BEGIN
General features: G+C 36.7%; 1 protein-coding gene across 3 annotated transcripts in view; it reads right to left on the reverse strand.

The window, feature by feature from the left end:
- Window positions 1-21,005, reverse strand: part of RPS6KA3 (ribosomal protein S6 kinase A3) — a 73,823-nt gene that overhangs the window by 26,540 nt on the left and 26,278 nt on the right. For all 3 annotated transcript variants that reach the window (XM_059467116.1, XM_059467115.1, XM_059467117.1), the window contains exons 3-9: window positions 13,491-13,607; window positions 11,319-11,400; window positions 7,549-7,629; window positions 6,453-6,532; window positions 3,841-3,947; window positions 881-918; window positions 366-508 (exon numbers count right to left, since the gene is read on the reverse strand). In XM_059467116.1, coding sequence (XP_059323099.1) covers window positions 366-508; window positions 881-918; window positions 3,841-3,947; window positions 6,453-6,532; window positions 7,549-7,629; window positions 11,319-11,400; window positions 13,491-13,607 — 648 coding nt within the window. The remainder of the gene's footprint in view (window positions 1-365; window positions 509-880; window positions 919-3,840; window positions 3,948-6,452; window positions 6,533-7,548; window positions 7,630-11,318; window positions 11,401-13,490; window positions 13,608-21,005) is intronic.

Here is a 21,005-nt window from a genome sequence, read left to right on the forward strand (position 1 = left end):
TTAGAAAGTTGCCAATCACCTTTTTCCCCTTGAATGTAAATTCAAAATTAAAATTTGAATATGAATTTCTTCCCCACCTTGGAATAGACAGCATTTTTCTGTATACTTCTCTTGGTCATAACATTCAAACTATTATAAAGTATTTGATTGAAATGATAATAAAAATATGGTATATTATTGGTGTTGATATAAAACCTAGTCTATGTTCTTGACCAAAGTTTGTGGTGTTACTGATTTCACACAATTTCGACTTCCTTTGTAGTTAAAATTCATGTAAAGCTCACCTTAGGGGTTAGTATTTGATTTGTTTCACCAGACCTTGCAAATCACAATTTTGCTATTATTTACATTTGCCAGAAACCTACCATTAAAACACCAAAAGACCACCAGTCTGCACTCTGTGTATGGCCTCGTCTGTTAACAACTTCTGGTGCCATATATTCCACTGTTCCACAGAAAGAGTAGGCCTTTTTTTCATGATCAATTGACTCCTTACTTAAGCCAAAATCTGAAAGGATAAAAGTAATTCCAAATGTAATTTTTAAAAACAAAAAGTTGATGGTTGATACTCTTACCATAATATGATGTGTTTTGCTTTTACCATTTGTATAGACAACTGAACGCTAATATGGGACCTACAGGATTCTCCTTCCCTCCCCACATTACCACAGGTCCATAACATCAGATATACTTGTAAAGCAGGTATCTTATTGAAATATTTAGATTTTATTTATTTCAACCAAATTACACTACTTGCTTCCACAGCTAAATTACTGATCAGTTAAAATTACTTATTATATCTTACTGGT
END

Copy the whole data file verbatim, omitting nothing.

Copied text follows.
General features: G+C 36.7%; 1 protein-coding gene across 3 annotated transcripts in view; it reads right to left on the reverse strand.

The window, feature by feature from the left end:
- Window positions 1-21,005, reverse strand: part of RPS6KA3 (ribosomal protein S6 kinase A3) — a 73,823-nt gene that overhangs the window by 26,540 nt on the left and 26,278 nt on the right. For all 3 annotated transcript variants that reach the window (XM_059467116.1, XM_059467115.1, XM_059467117.1), the window contains exons 3-9: window positions 13,491-13,607; window positions 11,319-11,400; window positions 7,549-7,629; window positions 6,453-6,532; window positions 3,841-3,947; window positions 881-918; window positions 366-508 (exon numbers count right to left, since the gene is read on the reverse strand). In XM_059467116.1, coding sequence (XP_059323099.1) covers window positions 366-508; window positions 881-918; window positions 3,841-3,947; window positions 6,453-6,532; window positions 7,549-7,629; window positions 11,319-11,400; window positions 13,491-13,607 — 648 coding nt within the window. The remainder of the gene's footprint in view (window positions 1-365; window positions 509-880; window positions 919-3,840; window positions 3,948-6,452; window positions 6,533-7,548; window positions 7,630-11,318; window positions 11,401-13,490; window positions 13,608-21,005) is intronic.

Here is a 21,005-nt window from a genome sequence, read left to right on the forward strand (position 1 = left end):
TTAGAAAGTTGCCAATCACCTTTTTCCCCTTGAATGTAAATTCAAAATTAAAATTTGAATATGAATTTCTTCCCCACCTTGGAATAGACAGCATTTTTCTGTATACTTCTCTTGGTCATAACATTCAAACTATTATAAAGTATTTGATTGAAATGATAATAAAAATATGGTATATTATTGGTGTTGATATAAAACCTAGTCTATGTTCTTGACCAAAGTTTGTGGTGTTACTGATTTCACACAATTTCGACTTCCTTTGTAGTTAAAATTCATGTAAAGCTCACCTTAGGGGTTAGTATTTGATTTGTTTCACCAGACCTTGCAAATCACAATTTTGCTATTATTTACATTTGCCAGAAACCTACCATTAAAACACCAAAAGACCACCAGTCTGCACTCTGTGTATGGCCTCGTCTGTTAACAACTTCTGGTGCCATATATTCCACTGTTCCACAGAAAGAGTAGGCCTTTTTTTCATGATCAATTGACTCCTTACTTAAGCCAAAATCTGAAAGGATAAAAGTAATTCCAAATGTAATTTTTAAAAACAAAAAGTTGATGGTTGATACTCTTACCATAATATGATGTGTTTTGCTTTTACCATTTGTATAGACAACTGAACGCTAATATGGGACCTACAGGATTCTCCTTCCCTCCCCACATTACCACAGGTCCATAACATCAGATATACTTGTAAAGCAGGTATCTTATTGAAATATTTAGATTTTATTTATTTCAACCAAATTACACTACTTGCTTCCACAGCTAAATTACTGATCAGTTAAAATTACTTATTATATCTTACTGGT